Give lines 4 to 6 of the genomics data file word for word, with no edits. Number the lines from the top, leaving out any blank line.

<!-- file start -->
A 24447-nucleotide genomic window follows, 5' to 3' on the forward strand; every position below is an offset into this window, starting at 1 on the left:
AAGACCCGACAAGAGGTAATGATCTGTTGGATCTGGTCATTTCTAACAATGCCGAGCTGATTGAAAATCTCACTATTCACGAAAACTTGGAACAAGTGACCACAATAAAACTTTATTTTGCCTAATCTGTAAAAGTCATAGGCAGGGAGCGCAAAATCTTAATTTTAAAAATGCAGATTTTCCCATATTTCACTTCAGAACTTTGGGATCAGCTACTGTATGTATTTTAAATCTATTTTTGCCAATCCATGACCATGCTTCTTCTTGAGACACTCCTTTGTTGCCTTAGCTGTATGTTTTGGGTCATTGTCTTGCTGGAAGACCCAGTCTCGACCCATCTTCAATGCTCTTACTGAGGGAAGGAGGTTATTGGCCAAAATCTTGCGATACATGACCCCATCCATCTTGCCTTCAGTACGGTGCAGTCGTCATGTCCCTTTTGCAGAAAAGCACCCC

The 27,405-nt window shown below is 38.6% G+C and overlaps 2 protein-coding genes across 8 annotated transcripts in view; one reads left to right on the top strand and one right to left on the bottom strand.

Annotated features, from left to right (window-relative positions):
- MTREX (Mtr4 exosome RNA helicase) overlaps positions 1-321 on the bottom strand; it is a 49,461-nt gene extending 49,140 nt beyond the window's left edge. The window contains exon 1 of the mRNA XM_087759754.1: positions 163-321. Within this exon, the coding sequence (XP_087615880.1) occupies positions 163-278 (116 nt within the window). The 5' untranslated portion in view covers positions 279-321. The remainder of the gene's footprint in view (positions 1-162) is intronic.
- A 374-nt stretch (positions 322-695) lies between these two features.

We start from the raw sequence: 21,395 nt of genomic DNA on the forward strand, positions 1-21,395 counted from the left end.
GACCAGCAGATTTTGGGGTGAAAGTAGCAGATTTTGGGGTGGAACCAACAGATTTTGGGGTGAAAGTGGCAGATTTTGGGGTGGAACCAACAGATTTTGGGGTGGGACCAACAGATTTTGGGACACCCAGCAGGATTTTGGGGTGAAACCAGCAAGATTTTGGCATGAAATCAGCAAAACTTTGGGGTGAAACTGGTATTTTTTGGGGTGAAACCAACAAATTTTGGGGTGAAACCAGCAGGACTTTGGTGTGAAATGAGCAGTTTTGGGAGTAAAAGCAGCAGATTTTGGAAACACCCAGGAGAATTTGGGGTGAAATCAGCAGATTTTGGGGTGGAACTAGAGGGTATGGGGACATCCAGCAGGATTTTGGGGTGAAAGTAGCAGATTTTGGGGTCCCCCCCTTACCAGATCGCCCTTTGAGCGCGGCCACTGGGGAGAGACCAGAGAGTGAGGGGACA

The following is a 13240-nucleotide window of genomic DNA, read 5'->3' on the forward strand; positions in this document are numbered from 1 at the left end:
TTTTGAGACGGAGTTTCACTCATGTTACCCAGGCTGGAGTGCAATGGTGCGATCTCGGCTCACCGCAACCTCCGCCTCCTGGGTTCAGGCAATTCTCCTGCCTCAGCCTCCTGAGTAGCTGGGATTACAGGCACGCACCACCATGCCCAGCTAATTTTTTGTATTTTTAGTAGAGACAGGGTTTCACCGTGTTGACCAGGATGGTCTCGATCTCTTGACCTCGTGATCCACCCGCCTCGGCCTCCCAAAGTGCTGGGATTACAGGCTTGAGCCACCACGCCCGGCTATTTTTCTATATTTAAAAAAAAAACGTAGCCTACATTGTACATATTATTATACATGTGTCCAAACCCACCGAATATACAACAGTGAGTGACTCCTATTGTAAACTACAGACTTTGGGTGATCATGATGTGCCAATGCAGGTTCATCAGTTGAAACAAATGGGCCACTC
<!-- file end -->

Annotated features, from left to right (window-relative positions):
- MTREX (Mtr4 exosome RNA helicase) overlaps positions 1-321 on the bottom strand; it is a 49,461-nt gene extending 49,140 nt beyond the window's left edge. The window contains exon 1 of the mRNA XM_087759754.1: positions 163-321. Within this exon, the coding sequence (XP_087615880.1) occupies positions 163-278 (116 nt within the window). The 5' untranslated portion in view covers positions 279-321. The remainder of the gene's footprint in view (positions 1-162) is intronic.
- A 374-nt stretch (positions 322-695) lies between these two features.